Swiss Re Institute: Economic losses set to increase due to climate change, with US and Philippines the hardest hit

29 February 2024 — Daniela GHETU
Swiss Re Institute: Economic losses set to increase due to climate change, with US and Philippines the hardest hit

Climate change will have a larger impact on economic losses in the future, according to Swiss Re Institute. A new analysis of 36 countries ranks the Philippines and the US as the most economically exposed countries today, where hazard intensification is likely to occur due to climate change.

Jerome Jean HAEGELI, Swiss Re's Group Chief Economist, says: "Climate change is leading to more severe weather events, resulting in increasing impact on economies. Therefore, it becomes even more crucial to take adaptation measures. Risk reduction through adaptation fosters insurability. The insurance industry is ready to play an important role by catalyzing investments in adaptation, directly as a long-term investor and indirectly through underwriting climate-supportive projects and sharing risk knowledge. The more accurately climate change risks are priced, the greater the chances that necessary investments will actually be made."

Mind the protection gap

Based on findings from the Intergovernmental Panel on Climate Change (IPCC), Swiss Re Institute's new report "Changing climates: the heat is (still) on" analyses where hazards are likely to intensify and overlays it with its own estimates of economic losses resulting from the four major weather perils as of today: floods, tropical cyclones, severe thunderstorms and winter storms in Europe. This provides a view of the possible direct economic implications if weather-related natural catastrophes intensify due to climate change.

With annual economic losses of 3% of GDP as of today, the Philippines is most impacted by the four weather perils of all 36 countries, while also being exposed to high probability of hazard intensification. The US is second-most exposed. At USD 97 billion (0.38% of GDP) as of today, it experiences the highest economic losses in absolute terms from weather events worldwide and at the same time, there is a medium probability that hazards will intensify.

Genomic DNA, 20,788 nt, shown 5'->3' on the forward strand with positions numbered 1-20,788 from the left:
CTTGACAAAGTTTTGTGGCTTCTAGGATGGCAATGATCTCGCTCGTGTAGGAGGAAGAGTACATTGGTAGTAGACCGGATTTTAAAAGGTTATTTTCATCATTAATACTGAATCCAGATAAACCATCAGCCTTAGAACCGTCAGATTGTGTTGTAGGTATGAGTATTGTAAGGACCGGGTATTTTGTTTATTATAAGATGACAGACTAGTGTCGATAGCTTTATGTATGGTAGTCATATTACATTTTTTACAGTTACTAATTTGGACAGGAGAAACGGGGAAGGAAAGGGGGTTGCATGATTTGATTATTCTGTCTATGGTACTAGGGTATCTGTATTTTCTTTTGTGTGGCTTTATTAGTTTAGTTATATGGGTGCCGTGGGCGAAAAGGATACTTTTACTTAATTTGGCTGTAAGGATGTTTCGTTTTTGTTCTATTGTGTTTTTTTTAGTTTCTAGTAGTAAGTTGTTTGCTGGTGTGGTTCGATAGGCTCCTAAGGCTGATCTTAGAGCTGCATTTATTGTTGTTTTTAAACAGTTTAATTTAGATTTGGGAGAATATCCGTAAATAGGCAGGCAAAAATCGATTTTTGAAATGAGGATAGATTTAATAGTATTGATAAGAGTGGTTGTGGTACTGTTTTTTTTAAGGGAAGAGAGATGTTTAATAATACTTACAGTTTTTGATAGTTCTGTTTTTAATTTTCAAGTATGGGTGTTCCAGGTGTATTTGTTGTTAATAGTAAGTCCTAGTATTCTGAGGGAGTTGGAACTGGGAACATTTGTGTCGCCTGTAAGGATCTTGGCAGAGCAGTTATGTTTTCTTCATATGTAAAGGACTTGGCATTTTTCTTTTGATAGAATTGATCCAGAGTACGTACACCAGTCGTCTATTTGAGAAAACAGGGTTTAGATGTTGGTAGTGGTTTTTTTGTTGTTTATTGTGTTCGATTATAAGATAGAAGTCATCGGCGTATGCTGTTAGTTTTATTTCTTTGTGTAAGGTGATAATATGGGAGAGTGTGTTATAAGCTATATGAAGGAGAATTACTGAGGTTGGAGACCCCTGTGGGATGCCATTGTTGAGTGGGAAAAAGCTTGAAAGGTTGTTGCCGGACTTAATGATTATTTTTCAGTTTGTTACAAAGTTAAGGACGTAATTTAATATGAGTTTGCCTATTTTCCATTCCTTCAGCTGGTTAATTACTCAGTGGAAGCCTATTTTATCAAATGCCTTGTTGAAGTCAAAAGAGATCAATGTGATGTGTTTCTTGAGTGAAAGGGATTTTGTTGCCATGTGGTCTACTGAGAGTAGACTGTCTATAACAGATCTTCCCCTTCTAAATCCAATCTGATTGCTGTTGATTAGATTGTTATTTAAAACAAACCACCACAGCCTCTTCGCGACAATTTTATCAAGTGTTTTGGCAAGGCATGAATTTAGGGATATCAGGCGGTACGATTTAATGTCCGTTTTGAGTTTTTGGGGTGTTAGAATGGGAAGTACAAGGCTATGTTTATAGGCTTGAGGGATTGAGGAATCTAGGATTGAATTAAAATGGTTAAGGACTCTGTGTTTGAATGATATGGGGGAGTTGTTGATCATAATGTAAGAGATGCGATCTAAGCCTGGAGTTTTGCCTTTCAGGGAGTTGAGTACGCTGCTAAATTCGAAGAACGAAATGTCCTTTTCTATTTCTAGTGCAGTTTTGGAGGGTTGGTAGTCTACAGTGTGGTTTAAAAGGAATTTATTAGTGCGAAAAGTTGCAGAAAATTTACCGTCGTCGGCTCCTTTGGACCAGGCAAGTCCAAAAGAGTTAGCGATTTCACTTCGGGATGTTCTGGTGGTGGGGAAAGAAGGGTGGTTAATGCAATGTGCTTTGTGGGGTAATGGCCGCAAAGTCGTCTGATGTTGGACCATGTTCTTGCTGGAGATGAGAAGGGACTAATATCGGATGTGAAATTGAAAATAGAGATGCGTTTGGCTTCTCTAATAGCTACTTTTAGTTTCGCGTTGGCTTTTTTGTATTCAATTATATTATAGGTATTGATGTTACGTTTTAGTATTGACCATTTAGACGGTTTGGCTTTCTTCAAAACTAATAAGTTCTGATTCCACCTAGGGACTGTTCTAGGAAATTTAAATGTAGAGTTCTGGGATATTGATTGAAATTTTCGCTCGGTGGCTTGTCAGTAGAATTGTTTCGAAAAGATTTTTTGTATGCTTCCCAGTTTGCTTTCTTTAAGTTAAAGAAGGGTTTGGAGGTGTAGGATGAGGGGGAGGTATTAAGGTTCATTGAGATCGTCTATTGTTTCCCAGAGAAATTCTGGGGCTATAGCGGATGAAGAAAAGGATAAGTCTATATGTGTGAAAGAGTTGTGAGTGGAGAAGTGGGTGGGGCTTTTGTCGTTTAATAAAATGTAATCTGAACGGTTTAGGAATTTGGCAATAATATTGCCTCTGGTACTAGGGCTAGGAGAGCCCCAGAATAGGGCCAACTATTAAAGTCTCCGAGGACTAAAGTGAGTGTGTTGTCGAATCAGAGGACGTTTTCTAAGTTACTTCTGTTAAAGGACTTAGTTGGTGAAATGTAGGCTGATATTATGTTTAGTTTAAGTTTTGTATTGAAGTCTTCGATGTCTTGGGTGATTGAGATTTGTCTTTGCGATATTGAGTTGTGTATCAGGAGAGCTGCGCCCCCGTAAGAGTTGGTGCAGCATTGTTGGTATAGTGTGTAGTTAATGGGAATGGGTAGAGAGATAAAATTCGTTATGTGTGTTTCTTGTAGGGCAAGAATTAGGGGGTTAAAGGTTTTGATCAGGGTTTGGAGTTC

Only three countries in the Central and Eastern Europe are listed in the Swiss Re Institute's report: Austria (ranks 4th, probabilistic economic losses of 0.25% of GDP, of which 0.16% from floods), Czechia and Poland, ranking 23rd and 24th respectively, with probabilistic economic losses of 0.08% and 0.07% of GDP, entirely caused by floods.

In general, countries with sizeable insurance protection gaps and where the establishment of loss mitigation and adaptation measures lags the rate of economic growth, are most financially at risk from hazard intensification. Fast-growing Asian economies like Thailand, China, India, and the Philippines are most vulnerable according to the report.

Floods expected to intensify, tropical cyclones main loss driver

While flood risk is projected to intensify globally, the main driver of major weather-related economic losses in the US, as well as in east and southeast Asia, are tropical cyclones. Today, in absolute terms, economic losses from weather events in the US are the highest in the world, mostly driven by tropical cyclones (hurricanes). Severe thunderstorms also account for a large share of the economic losses.

The first step towards cutting losses is to reduce the loss potential through adaptation measures. Examples of adaptation actions include enforcing building codes, increasing flood protection, while keeping an eye on settlement in areas prone to natural perils. Ultimately, losses as a share of GDP of each country will depend on future adaptation, loss reduction and prevention.

The flood risk is also projected to intensify globally. In Europe, Poland and Czech Republic rank highest for probability of hazard intensification. This is due to their specific exposures to pluvial and river flood risk. To date, however, economic losses from weather events account for just a small share of GDP in both countries.

However, economic exposure will remain the biggest driver of losses: a country with higher exposure has higher loss potential. In Europe, in absolute terms the potential losses resulting from severe weather events is highest in Germany on account of it having the largest economy and thus highest exposures. When expressed as a percentage of GDP, however, today Germany suffers lower losses than Austria, which has a much smaller economy and thus less exposure, even though the two countries have similar profiles with respect to probability of hazard intensification. Even though losses (in absolute terms) as result of hazard intensification will likely rise in both countries, the losses as a share of GDP of each country will ultimately depend on future adaptation, loss reduction and prevention actions taken, the report reads.

Table: Countries most exposed to four weather perils as of today


As-of-today probabilistic economic losses as a percentage of GDP from the four major weather-peril events, by country, in 2022. Note: These are just the lower bound of potential economic losses, as the study does not cover all weather perils (eg heatwaves) and accounts for property losses only. And, as changing climates fuel weather-event intensity, loss potential will likely rise. Source: Swiss Re Institute, 2024

Read the full Swiss Re Institute's new report "Changing climates: the heat is (still) on".